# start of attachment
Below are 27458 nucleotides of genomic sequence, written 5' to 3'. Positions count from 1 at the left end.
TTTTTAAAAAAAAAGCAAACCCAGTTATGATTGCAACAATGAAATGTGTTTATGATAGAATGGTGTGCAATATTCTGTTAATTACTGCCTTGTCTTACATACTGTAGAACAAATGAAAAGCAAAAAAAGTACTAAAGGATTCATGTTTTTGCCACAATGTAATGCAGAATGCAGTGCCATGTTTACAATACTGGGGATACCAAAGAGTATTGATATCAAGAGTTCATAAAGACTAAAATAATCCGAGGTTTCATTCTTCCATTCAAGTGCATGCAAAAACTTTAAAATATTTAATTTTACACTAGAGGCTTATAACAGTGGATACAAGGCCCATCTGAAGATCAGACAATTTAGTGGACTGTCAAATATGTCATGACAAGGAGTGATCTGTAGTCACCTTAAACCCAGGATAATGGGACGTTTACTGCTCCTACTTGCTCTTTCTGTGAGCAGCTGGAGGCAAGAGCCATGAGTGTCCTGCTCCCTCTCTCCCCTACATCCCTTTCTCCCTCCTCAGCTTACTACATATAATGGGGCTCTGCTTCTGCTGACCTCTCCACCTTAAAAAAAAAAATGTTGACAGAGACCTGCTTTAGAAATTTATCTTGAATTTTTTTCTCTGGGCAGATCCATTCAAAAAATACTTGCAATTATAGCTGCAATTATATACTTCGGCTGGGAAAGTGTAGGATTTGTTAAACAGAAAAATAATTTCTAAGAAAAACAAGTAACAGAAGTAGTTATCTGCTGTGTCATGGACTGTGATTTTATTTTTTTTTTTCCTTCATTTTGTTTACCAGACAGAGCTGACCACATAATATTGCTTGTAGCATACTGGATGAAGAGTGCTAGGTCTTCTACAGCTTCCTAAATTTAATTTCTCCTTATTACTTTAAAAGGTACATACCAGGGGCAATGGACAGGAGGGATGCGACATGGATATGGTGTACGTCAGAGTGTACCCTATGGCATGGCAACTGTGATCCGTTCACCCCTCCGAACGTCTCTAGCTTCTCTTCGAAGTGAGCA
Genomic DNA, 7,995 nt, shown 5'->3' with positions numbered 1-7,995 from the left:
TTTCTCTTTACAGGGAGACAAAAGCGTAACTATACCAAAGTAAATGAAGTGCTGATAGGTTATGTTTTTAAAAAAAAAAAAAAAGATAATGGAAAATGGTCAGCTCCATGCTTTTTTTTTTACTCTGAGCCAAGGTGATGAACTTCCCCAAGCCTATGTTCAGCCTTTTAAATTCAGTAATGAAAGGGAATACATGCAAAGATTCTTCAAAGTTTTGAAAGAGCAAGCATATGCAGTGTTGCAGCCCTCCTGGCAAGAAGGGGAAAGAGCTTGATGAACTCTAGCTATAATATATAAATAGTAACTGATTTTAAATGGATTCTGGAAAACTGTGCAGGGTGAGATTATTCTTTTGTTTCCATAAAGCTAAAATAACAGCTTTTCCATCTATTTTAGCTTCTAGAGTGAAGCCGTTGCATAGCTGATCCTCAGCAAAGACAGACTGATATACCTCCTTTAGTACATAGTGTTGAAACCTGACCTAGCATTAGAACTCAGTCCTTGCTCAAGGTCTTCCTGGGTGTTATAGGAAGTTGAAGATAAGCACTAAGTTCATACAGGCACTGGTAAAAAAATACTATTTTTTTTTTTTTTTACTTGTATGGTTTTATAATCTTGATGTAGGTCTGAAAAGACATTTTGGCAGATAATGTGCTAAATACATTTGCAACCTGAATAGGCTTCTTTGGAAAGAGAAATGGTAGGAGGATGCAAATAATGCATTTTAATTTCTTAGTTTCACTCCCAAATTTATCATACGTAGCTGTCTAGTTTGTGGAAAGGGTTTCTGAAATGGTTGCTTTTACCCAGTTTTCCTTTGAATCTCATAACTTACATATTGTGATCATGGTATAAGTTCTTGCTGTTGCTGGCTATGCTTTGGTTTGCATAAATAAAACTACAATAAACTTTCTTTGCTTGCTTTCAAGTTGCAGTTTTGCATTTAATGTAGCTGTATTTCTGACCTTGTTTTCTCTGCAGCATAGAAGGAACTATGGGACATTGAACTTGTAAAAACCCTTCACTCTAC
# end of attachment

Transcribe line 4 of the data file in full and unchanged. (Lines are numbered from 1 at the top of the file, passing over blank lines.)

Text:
TTTCTCTTTACAGGGAGACAAAAGCGTAACTATACCAAAGTAAATGAAGTGCTGATAGGTTATGTTTTTAAAAAAAAAAAAAAAGATAATGGAAAATGGTCAGCTCCATGCTTTTTTTTTTACTCTGAGCCAAGGTGATGAACTTCCCCAAGCCTATGTTCAGCCTTTTAAATTCAGTAATGAAAGGGAATACATGCAAAGATTCTTCAAAGTTTTGAAAGAGCAAGCATATGCAGTGTTGCAGCCCTCCTGGCAAGAAGGGGAAAGAGCTTGATGAACTCTAGCTATAATATATAAATAGTAACTGATTTTAAATGGATTCTGGAAAACTGTGCAGGGTGAGATTATTCTTTTGTTTCCATAAAGCTAAAATAACAGCTTTTCCATCTATTTTAGCTTCTAGAGTGAAGCCGTTGCATAGCTGATCCTCAGCAAAGACAGACTGATATACCTCCTTTAGTACATAGTGTTGAAACCTGACCTAGCATTAGAACTCAGTCCTTGCTCAAGGTCTTCCTGGGTGTTATAGGAAGTTGAAGATAAGCACTAAGTTCATACAGGCACTGGTAAAAAAATACTATTTTTTTTTTTTTTTACTTGTATGGTTTTATAATCTTGATGTAGGTCTGAAAAGACATTTTGGCAGATAATGTGCTAAATACATTTGCAACCTGAATAGGCTTCTTTGGAAAGAGAAATGGTAGGAGGATGCAAATAATGCATTTTAATTTCTTAGTTTCACTCCCAAATTTATCATACGTAGCTGTCTAGTTTGTGGAAAGGGTTTCTGAAATGGTTGCTTTTACCCAGTTTTCCTTTGAATCTCATAACTTACATATTGTGATCATGGTATAAGTTCTTGCTGTTGCTGGCTATGCTTTGGTTTGCATAAATAAAACTACAATAAACTTTCTTTGCTTGCTTTCAAGTTGCAGTTTTGCATTTAATGTAGCTGTATTTCTGACCTTGTTTTCTCTGCAGCATAGAAGGAACTATGGGACATTGAACTTGTAAAAACCCTTCACTCTAC